“I was involved in an unusual experiment on one of my trips to the United States. A number of schizophrenic patients of the University of Wisconsin Outpatient Psychiatry Clinic, most of whom were suffering from depression, were started on a jogging program and, at the end of ten weeks, 75% of them had recovered from their depression. The goal of their therapy was simple: they were taught stretching before and after running, and then filled 30-45 minutes with comfortable movement – not to cover a particular distance at a set pace, just to jog.
The researchers, two associate professors of psychology at the university, were both joggers who had noted that their own momentary blues virtually always disappeared when they were running. One of their conclusions: ‘If there is any secret to the success our patients have had treating their depression with running, it is that they have tried to run each day in such a way that they would want to run again the next day.’
As an exposition of training, that’s an excellent vision.” — Arthur Lydiard
With the end of the track season and the impending end of the school year, I’ve been fielding requests for training plans from kids who want to know how to train over the summer. It’s great to see the motivation, and I love the process of discussing running goals and writing out training plans. But I also feel a bit of a fraud because most of what I pass off as my own wisdom is just Lydiard recycled.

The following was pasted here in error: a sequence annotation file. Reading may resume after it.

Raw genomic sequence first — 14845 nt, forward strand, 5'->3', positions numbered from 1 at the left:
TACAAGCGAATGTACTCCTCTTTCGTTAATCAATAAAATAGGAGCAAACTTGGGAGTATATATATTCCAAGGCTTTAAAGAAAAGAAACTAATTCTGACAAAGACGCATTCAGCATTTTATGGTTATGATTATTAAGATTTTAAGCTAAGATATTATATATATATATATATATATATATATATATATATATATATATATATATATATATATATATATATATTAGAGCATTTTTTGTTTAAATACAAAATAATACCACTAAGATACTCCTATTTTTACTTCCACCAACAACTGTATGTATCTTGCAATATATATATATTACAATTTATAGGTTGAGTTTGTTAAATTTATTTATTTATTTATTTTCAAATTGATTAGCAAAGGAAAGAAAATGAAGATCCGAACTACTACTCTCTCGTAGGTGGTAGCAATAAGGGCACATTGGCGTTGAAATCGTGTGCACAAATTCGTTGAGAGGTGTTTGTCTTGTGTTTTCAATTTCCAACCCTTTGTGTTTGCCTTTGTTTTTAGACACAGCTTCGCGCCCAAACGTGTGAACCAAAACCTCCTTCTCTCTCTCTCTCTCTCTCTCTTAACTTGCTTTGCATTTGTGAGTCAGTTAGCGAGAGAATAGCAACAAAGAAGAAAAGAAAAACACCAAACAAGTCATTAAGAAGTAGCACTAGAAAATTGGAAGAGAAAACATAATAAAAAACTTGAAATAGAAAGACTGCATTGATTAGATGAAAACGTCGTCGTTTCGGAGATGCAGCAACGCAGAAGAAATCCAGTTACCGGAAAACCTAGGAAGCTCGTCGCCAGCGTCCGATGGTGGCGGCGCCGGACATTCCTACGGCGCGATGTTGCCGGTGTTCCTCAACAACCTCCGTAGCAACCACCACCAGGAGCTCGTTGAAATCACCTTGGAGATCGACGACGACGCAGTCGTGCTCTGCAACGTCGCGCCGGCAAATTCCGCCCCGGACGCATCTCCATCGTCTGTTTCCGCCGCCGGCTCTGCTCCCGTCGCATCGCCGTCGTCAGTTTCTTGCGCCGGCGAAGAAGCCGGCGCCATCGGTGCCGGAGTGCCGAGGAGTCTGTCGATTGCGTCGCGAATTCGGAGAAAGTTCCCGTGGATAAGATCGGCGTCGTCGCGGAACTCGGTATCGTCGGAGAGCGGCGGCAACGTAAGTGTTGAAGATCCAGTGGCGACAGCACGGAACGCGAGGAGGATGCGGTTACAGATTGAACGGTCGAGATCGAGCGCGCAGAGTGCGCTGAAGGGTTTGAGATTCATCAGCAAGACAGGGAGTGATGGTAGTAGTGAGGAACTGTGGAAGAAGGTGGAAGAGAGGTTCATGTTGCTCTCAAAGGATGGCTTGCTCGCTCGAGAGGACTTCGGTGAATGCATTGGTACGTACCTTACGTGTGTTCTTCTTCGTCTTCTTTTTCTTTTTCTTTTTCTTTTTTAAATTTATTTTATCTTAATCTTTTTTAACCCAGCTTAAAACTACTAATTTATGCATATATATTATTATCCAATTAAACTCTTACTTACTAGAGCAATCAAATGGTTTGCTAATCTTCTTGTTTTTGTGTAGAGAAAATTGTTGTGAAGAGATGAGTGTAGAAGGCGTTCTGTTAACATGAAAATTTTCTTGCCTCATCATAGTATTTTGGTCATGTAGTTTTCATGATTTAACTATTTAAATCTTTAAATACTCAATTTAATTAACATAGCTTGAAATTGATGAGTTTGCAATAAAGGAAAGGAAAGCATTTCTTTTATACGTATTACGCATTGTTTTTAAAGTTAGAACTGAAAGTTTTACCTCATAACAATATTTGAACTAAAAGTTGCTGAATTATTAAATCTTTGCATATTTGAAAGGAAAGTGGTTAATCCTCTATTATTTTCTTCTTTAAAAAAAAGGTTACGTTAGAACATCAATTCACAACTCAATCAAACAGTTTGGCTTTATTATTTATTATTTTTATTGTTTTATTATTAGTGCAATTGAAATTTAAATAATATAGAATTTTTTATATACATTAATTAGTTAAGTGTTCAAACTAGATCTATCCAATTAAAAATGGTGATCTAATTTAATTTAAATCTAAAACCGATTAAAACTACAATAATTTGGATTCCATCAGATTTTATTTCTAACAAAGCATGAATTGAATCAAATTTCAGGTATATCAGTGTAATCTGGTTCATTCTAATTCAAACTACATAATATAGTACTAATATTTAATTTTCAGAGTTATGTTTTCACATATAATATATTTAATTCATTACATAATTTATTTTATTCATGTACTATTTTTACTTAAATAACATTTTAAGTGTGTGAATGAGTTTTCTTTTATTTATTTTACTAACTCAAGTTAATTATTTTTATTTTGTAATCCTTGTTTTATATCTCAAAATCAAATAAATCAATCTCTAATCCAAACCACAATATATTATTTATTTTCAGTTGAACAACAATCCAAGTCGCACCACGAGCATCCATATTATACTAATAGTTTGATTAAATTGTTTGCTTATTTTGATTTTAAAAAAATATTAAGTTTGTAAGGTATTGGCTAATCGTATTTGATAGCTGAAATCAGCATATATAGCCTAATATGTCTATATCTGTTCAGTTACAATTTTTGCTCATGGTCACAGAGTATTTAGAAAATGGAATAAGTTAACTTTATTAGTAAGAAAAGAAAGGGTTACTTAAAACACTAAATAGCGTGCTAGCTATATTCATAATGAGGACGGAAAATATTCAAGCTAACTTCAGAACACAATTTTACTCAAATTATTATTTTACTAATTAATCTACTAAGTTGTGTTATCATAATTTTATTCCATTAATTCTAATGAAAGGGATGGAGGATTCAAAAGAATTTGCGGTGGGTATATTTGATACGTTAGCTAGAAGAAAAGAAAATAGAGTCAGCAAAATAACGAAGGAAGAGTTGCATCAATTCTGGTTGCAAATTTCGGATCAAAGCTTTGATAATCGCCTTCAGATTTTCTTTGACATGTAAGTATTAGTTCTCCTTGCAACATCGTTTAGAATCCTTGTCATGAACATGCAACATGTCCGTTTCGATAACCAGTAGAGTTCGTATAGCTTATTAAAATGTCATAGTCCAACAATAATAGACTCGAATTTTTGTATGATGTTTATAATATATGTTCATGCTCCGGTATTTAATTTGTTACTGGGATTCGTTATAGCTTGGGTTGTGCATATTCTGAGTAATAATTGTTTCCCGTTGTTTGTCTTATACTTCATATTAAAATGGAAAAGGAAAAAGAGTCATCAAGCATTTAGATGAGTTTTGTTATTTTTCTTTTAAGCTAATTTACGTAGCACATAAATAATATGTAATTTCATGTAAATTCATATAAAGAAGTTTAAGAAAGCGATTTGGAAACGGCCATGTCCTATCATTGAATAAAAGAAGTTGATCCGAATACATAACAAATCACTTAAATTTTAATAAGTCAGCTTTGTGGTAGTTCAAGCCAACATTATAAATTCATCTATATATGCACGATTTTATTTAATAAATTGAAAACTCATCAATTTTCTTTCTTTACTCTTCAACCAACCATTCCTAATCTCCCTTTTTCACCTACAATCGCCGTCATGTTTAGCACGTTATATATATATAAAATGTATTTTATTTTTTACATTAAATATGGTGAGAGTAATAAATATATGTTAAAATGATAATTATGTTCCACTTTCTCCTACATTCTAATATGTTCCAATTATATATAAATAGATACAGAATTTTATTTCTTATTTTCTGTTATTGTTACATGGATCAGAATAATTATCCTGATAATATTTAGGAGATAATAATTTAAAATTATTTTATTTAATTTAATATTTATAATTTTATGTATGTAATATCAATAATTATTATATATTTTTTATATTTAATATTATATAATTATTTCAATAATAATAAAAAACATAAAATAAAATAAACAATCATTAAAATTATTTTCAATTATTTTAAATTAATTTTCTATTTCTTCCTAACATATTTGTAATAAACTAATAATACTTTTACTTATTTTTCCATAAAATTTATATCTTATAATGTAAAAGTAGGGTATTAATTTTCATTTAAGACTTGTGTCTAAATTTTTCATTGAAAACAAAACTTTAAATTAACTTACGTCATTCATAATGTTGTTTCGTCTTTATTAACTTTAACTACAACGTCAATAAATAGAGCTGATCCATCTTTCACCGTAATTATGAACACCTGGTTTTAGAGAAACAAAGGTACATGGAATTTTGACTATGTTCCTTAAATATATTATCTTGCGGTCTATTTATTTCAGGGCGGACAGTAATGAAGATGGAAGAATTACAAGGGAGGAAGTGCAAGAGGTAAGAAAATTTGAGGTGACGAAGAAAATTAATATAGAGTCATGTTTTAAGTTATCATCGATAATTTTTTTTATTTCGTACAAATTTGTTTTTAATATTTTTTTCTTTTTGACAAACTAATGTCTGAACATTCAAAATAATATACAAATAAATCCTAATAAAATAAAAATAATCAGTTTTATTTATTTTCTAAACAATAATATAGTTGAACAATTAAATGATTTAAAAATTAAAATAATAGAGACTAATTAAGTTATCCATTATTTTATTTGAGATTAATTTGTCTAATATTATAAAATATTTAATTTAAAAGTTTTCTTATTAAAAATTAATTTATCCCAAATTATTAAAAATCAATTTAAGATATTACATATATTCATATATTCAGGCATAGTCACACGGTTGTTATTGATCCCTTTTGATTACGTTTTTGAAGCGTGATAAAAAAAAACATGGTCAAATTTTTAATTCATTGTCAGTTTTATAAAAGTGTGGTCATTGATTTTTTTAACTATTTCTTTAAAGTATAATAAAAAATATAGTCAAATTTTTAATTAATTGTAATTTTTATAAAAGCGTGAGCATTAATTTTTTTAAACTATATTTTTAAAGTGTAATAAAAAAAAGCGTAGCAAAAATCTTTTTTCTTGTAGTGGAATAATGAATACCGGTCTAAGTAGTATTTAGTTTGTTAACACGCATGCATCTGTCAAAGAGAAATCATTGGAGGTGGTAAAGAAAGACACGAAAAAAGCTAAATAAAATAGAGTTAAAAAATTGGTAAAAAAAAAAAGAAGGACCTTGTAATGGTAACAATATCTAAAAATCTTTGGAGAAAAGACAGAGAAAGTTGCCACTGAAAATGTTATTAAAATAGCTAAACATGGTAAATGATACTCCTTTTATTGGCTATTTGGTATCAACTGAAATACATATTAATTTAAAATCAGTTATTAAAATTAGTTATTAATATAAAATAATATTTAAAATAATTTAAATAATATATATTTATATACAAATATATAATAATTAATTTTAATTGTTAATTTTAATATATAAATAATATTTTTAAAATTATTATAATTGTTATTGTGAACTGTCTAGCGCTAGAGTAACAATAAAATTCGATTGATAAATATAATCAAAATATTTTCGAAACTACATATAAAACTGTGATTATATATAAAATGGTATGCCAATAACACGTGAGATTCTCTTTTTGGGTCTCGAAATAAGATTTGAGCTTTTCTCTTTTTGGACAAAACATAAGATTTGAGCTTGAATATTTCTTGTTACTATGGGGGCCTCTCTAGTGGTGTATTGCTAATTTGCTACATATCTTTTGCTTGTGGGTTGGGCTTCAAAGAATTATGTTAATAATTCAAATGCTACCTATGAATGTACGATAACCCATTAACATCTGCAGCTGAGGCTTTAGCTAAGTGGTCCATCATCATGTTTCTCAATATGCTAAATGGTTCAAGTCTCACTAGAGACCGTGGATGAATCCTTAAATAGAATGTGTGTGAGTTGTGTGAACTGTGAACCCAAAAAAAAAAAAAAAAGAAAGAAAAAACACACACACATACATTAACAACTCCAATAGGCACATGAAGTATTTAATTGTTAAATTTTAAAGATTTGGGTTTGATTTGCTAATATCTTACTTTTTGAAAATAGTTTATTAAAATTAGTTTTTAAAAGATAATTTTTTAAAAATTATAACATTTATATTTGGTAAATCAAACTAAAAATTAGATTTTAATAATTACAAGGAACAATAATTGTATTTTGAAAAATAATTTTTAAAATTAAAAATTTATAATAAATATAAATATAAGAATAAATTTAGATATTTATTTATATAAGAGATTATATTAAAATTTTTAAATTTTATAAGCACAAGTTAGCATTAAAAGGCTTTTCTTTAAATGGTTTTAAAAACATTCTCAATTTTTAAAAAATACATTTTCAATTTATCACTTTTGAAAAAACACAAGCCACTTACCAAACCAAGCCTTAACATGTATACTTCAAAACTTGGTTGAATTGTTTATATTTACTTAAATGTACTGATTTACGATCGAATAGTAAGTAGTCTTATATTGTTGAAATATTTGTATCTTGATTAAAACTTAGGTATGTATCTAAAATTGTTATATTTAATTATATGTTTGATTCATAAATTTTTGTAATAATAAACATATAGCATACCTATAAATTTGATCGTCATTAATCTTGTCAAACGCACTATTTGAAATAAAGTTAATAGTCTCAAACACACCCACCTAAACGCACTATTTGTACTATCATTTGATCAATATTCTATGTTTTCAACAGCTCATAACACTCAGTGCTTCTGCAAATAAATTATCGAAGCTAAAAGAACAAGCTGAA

To relative beginners or those returning to running after a long absence I usually say, “run often; not too far, at first, but a little something almost every day.”
In the last few days I’ve been following my own advice. The first couple of weeks of May I was essentially a non-runner. I had been dealing with injuries since March, and had been making them worse by following a toxic pattern that included missing weekday runs (and the daily routines of stretching and rolling) and trying to jump into weekend long runs with faster, fitter folks. Basically, I was a bio-mechanical mess of compromised parts and misaligned limbs, and I needed to step back and start over.
On Sunday, the day after our last meet and the first day of my release from captivity, I took my first real run in a week. It was humbling, to say the least. I ran about three miles with the simple goal of finishing the run in such a way that I would want to run the next day. The next day, I did the same thing, and I felt a little better. The next day, I felt like going a little longer, but basically I did the same thing — a short run completed in a way that made me look forward to running again twenty-four hours later.
Three days, and already I feel like a runner again.
There’s no great insight here, or at least nothing more surprising than the sun coming up in the morning. It’s fun to think about and explore the mysteries of high-end training, but it’s even more profound to appreciate the essential miracle revealed in the body’s adaptation and habituation to daily activity.